24¢ Grayish Lilac (78a), vertical block of six from bottom of Plate 6 with half of "ENGRAVED BY THE NATIONAL BANK (NOTE COMPANY CITY OF NEW YORK)" imprint and "No. 6 (Plate.)" plate number in selvage, original gum, crisp shade and sharp impression in the later 1863-66 shade and on thick paper of the later printings with characteristic "half-moon" perforations
T. Charlton Henry, Harmer, Rooke sale, 12/14-16/1960, lot 279 (as Scott 78), to Weill (for Phillips, listed in inventory as 78a)
Benjamin D. Phillips (collection sold privately to Weills, 1968)
Siegel Auction Galleries, 1975 Rarities of the World, 3/25/1975, Sale 468, lot 77 (as Scott 78a)
"An Important Collection," Siegel Auction Galleries, 1/11/1979, Sale 286, lot 138 (as Scott 78a)
John C. Chapin (collection sold privately to Shreves and then to William H. Gross, 2002)
CENSUS, LITERATURE AND EXHIBITION REFERENCES
John C. Chapin, A Census of United States Classic Plate Blocks 1851-1882, census no. 252 as Scott 70a (illustrated on page 13)
Lester G. Brookman, United States Postage Stamps of the 19th Century, Vol. II, fig. 85, page 56
The Philatelic Foundation (1981) as Scott 70a, which it is not
Very Fine and choice; small hinge reinforcements, slight crease in selvage and top right stamp with trace of discoloration (not noted on certificate)
SCOTT CATALOGUE VALUE (2019)
$24,000.00 as ordinary block of four and pair of Scott 78
HISTORY AND COMMENTARY
The Many Shades of the 24¢ 1861-68 Issue
The color chosen for the 24¢ stamp issued from 1861 through 1868 proved to be a challenge for the National Bank Note Company's plate printers and ink mixers. The early shades of Violet and Steel Blue gave way to Deep Red Lilac and the brighter tints of Brownish Lilac and Lilac. As printings continued in 1863, the shade turned grayer, until it reached Grayish Lilac and Gray. The stamps that were grilled in 1868 and 1869 (F Grill, Scott 99) are only known in these two shades of gray.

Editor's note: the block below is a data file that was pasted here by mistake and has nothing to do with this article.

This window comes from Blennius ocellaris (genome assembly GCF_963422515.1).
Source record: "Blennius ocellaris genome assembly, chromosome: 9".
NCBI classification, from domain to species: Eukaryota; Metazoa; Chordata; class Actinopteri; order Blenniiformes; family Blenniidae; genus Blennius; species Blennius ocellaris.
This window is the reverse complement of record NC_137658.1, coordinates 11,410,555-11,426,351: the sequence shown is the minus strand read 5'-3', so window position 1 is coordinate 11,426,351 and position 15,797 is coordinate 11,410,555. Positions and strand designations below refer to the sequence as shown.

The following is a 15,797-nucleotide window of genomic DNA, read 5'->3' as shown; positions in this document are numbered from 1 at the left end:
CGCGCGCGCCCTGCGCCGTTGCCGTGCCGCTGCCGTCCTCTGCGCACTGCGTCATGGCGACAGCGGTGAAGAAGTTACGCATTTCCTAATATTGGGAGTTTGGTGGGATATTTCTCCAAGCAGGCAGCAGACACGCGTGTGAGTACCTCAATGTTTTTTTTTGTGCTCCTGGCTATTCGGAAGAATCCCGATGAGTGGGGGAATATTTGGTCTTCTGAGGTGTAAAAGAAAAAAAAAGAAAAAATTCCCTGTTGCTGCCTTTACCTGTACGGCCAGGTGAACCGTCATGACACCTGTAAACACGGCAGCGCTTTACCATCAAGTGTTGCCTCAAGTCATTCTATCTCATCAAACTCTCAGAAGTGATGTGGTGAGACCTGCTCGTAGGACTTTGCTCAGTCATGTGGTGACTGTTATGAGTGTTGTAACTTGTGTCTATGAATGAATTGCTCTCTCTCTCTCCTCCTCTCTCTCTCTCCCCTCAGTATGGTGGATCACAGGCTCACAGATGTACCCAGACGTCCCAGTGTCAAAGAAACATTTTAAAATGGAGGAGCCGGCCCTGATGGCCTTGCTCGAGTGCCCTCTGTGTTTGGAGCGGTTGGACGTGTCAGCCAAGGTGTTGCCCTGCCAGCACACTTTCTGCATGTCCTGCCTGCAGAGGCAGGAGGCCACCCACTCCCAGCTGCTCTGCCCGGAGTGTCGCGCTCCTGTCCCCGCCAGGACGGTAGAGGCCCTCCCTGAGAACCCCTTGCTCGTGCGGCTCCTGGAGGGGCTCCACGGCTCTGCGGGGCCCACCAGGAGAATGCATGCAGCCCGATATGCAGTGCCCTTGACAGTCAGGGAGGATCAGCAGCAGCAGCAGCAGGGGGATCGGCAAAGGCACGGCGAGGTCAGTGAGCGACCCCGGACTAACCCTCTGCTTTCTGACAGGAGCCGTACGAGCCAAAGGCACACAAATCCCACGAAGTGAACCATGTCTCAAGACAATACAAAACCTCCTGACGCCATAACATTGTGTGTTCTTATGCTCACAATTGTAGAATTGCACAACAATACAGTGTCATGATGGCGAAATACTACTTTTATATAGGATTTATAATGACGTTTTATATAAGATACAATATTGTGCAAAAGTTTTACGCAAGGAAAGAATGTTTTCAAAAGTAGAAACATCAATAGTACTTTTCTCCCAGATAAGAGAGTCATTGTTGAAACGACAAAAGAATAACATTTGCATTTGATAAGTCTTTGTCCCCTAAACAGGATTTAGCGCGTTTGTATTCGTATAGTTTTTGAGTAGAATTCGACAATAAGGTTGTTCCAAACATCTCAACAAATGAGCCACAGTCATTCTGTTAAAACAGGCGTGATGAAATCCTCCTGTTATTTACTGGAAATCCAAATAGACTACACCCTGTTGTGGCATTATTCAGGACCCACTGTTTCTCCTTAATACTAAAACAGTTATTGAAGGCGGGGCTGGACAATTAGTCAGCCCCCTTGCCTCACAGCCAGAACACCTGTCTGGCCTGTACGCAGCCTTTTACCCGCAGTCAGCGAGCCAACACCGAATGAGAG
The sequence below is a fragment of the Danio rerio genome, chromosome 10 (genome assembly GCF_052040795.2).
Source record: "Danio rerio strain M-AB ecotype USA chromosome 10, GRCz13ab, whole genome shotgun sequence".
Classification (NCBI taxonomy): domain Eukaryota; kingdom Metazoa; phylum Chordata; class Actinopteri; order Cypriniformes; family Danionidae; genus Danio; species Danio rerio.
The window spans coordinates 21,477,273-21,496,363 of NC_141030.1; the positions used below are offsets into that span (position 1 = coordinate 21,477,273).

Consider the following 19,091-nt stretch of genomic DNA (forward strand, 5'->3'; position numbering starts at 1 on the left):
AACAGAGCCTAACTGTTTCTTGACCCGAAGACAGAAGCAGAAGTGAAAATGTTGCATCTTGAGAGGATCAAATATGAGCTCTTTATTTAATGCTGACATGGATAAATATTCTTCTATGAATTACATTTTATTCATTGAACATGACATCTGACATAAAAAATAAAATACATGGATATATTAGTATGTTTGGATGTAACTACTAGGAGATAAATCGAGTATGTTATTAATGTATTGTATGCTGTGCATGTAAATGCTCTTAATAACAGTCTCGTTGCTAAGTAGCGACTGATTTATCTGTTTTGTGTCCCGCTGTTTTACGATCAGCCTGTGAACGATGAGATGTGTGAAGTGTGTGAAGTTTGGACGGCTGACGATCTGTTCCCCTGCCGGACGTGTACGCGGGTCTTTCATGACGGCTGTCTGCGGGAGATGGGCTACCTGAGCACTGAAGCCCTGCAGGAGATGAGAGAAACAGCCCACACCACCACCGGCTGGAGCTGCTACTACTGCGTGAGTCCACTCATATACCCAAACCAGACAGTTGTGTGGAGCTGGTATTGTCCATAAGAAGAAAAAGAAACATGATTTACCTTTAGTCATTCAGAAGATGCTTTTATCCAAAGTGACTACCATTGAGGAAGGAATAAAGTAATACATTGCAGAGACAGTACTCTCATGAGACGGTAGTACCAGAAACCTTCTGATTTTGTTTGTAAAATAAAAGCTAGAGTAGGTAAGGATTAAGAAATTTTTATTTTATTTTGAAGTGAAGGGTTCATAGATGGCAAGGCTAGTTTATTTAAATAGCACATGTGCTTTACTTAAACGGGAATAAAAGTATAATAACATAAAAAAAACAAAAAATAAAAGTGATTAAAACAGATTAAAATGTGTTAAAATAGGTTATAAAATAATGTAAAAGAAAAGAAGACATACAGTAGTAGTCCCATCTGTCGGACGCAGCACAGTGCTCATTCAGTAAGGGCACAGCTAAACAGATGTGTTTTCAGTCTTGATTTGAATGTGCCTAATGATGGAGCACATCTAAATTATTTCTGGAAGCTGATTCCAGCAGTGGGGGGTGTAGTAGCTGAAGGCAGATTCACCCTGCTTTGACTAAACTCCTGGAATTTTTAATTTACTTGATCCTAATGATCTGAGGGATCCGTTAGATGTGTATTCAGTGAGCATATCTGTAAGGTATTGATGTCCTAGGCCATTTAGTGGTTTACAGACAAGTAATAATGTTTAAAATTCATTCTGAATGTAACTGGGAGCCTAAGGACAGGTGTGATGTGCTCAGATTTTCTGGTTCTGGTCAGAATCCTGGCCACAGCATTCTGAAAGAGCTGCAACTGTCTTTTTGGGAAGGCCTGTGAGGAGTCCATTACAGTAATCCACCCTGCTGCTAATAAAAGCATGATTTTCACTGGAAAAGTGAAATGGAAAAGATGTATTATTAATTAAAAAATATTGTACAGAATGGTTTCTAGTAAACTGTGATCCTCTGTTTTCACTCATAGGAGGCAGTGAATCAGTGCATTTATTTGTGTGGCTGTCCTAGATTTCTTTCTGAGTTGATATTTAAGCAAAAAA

Due to the subjectiveness in assigning colors, this remarkable imprint and plate number block has been misidentified in the past. In the three auctions cited here, it was identified as Scott 78 (Lilac) or Gray Lilac (Scott 78a)--we agree with the latter classification. In 1981 the block was certified by The Philatelic Foundation as Brown Lilac, Scott 70a, which is in error. The Chapin census based the entry for this block (no. 252) on this incorrect certificate, but correctly listed the other two imprint and plate number multiples as Scott 78 (nos. 276, strip of four, and 276A, block of four).
Only one plate was used to print the 24¢ (Plate 6). If all 24¢ shades and the F Grill stamps are considered (excluding proofs and "Specimen" overprints), there are just four unused plate number multiples extant: the 24¢ F Grill (Scott 99) plate block sold in the Gross U.S. Treasures sale, this block of 6 (Scott 78a), a strip of four and a block of four in Grayish Lilac/Gray shades (Scott 78/78a).
FINE APPEARANCE. A RARE ORIGINAL-GUM BLOCK OF FOUR OF THE 24-CENT GRAYISH LILAC, SCOTT 78a. VERY FEW BLOCKS ARE KNOWN.
The 24c Grayish Lilac is an incredibly rare stamp in choice original-gum condition. It is also rare as a multiple, since most have been broken to feed demand for singles. We have offered only one other since 1994.
Unlisted in Scott as a block. Scott Retail as the normal Lilac shade
EXTREMELY FINE ORIGINAL-GUM EXAMPLE OF THE 24-CENT 1863 ISSUE.
This shade is particularly difficult to obtain in sound, centered and original-gum condition. A Power Search of our sale records will confirm this statement.
Ex Hansen. With 1995 P.S.E. and 1974, 1994 and 2004 P.F. certificates
EXTREMELY FINE GEM. A BEAUTIFUL ORIGINAL-GUM EXAMPLE OF THE 24-CENT 1863 ISSUE IN THE GRAYISH LILAC SHADE.
This shade is particularly difficult to obtain in sound, centered and original-gum condition. A Power Search of our sale records and a review of P.S.E. Population Report numbers will confirm this statement.
With 2008 P.S.E. certificate (OGph, XF 90; SMQ $7,000.00). This is the highest grade awarded and the only example to achieve it. It is also the only example graded above a 75.